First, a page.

On the topic of merch, Marcin also proposes two additional categories - merch for the team, and merch giveaways. On the former, Marcin emphasizes the need for the team to wear distinctive merch that makes them instantly recognizable amidst a sea of individuals. This merch should be exclusive to the team only, especially if web3 growth leaders are representing upstart brands that do not have widespread recognition. For Marcin, this is a red vest for RedStone Oracles that he consistently dons at all events - and even in his Twitter and Telegram profile picture. The consistent visual identity reinforces visibility. On the latter, Marcin also recounts his friend who won a snowboard at ETH Denver 2023, and was truly delirious about it. “He became a huge advocate for the brand, as he shared with almost everyone in his network on how he won a full-sized snowboard.” As such, offering hard-to-get, valuable merch in the form of a raffle or completion of a challenge is another avenue for web3 growth leaders to engineer “talkability”.
Fun and discipline are not mutually exclusive
One of the reasons why web3 events are particularly attractive is the element of fun. Not only are these events typically in vibrant destinations like Paris, Warsaw or Miami, they usually come with a packed line-up of parties and side events. Yet, it can be too easy to get caught up with the revelry and miss out on valuable opportunities at the event. While having fun is important, Marcin also underscores the importance of discipline. In particular, Marcin recommends planning each day in advance.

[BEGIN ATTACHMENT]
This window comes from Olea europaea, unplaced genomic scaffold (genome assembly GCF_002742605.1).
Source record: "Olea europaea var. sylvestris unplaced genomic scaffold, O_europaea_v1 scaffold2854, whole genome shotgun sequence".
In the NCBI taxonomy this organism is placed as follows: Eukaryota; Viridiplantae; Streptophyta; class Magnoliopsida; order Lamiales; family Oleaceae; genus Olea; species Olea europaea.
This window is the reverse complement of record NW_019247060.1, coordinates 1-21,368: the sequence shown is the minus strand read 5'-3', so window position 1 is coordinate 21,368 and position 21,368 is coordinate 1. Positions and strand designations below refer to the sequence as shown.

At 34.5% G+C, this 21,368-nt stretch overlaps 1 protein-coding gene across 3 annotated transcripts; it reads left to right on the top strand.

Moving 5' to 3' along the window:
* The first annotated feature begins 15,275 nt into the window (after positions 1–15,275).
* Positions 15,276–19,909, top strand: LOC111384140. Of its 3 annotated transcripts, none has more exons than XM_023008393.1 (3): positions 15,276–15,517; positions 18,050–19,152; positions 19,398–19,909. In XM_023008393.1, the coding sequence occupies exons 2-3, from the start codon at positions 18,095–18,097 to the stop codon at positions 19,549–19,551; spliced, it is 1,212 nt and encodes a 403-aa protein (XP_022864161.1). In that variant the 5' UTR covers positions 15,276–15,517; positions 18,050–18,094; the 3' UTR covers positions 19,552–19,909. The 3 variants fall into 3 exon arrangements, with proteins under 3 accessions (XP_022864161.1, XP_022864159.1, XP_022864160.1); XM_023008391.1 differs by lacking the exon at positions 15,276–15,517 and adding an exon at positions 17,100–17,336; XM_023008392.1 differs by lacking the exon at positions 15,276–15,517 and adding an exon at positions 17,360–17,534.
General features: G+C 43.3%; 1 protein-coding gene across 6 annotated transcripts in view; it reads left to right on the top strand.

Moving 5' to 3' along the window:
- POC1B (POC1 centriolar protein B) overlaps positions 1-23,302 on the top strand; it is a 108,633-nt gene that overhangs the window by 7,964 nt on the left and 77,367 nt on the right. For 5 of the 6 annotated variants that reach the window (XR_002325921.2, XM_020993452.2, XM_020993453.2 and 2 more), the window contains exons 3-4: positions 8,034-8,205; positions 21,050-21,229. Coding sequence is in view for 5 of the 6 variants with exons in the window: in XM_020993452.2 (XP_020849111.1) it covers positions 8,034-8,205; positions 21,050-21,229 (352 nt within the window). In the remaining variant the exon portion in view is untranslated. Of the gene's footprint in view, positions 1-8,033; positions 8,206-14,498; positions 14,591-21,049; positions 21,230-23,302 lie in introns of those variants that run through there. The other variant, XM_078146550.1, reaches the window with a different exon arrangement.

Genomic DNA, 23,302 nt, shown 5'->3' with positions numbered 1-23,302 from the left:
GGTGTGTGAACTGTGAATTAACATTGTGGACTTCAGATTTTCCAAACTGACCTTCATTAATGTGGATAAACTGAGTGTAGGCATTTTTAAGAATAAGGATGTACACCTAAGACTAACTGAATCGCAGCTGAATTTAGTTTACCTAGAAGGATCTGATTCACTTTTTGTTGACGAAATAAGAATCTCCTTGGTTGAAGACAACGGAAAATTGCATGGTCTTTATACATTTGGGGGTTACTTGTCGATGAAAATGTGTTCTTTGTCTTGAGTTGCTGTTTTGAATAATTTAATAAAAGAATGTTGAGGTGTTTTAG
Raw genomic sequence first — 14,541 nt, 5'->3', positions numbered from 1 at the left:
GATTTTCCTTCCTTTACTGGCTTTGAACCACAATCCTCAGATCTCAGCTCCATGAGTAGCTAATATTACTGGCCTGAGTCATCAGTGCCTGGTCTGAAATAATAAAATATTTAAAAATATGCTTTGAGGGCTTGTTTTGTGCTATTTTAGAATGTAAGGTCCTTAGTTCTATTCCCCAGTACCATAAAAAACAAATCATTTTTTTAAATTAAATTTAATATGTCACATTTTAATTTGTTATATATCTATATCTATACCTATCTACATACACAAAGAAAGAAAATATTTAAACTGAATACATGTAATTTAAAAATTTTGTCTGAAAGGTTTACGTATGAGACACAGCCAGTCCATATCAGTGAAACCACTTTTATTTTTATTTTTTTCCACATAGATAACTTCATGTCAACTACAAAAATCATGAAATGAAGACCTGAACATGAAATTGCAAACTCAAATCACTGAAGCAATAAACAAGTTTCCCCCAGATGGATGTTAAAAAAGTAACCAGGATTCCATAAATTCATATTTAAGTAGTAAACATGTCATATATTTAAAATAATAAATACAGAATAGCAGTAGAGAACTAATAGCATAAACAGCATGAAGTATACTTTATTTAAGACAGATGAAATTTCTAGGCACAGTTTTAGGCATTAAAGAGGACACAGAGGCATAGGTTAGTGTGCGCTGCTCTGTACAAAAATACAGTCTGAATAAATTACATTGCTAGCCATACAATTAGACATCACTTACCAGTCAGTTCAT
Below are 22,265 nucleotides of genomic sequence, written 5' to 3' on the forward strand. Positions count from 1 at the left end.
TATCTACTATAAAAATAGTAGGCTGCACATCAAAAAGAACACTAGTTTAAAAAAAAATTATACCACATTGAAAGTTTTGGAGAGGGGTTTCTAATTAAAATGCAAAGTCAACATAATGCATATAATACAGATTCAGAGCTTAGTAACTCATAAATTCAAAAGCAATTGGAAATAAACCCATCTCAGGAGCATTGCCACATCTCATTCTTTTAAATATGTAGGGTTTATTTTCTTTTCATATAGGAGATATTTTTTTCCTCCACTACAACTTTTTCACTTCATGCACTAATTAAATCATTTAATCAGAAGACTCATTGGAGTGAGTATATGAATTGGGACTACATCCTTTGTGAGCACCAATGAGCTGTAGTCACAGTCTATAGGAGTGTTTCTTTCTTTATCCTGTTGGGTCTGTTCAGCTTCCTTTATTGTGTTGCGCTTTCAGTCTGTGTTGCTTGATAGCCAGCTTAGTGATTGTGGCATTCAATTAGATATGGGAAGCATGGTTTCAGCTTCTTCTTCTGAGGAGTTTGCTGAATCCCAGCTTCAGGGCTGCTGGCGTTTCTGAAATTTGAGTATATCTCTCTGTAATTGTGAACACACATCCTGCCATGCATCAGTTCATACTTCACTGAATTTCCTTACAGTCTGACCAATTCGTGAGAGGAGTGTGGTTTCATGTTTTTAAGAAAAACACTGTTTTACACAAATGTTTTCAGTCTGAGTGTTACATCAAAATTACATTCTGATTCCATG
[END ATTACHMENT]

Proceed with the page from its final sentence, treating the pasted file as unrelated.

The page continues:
“I usually keep a simple Google Doc for the day’s agenda. First, I map out the key events I want to attend - this could be a panel discussion where I want to connect with a panelist, or a keynote speech on a topic I am curious about. In between these scheduled events, I then try to organize meetings,” explains Marcin. “Leave space for exploration, and do not pack your day fully because it kills any opportunity for serendipity.”
Getting into the granular tactics, Marcin elaborates, “Participants tend to be more free and available before mealtimes, so that is when I keep my schedule free for exploration. Also, growth leaders can figure out their caffeine and meal plan for the day, and schedule coffee chats and meals with others accordingly.”